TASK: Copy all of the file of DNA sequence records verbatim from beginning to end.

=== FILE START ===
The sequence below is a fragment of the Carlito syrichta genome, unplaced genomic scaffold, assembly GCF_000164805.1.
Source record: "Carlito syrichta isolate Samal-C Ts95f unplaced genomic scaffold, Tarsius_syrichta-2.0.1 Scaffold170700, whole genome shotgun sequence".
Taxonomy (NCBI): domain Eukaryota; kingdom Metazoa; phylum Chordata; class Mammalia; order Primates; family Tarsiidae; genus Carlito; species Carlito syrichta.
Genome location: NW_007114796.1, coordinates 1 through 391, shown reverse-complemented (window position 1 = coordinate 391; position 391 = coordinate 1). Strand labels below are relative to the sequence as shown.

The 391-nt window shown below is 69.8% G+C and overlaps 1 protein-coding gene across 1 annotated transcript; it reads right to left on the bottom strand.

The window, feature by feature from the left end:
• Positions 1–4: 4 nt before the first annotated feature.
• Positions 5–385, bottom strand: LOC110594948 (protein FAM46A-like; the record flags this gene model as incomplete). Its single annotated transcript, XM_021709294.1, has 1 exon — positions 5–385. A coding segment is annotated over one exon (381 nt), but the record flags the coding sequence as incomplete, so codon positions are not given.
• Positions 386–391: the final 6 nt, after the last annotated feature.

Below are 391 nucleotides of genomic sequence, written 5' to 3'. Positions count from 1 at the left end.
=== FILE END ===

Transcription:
The sequence below is a fragment of the Carlito syrichta genome, unplaced genomic scaffold, assembly GCF_000164805.1.
Source record: "Carlito syrichta isolate Samal-C Ts95f unplaced genomic scaffold, Tarsius_syrichta-2.0.1 Scaffold170700, whole genome shotgun sequence".
Taxonomy (NCBI): domain Eukaryota; kingdom Metazoa; phylum Chordata; class Mammalia; order Primates; family Tarsiidae; genus Carlito; species Carlito syrichta.
Genome location: NW_007114796.1, coordinates 1 through 391, shown reverse-complemented (window position 1 = coordinate 391; position 391 = coordinate 1). Strand labels below are relative to the sequence as shown.

The 391-nt window shown below is 69.8% G+C and overlaps 1 protein-coding gene across 1 annotated transcript; it reads right to left on the bottom strand.

The window, feature by feature from the left end:
• Positions 1–4: 4 nt before the first annotated feature.
• Positions 5–385, bottom strand: LOC110594948 (protein FAM46A-like; the record flags this gene model as incomplete). Its single annotated transcript, XM_021709294.1, has 1 exon — positions 5–385. A coding segment is annotated over one exon (381 nt), but the record flags the coding sequence as incomplete, so codon positions are not given.
• Positions 386–391: the final 6 nt, after the last annotated feature.

Below are 391 nucleotides of genomic sequence, written 5' to 3'. Positions count from 1 at the left end.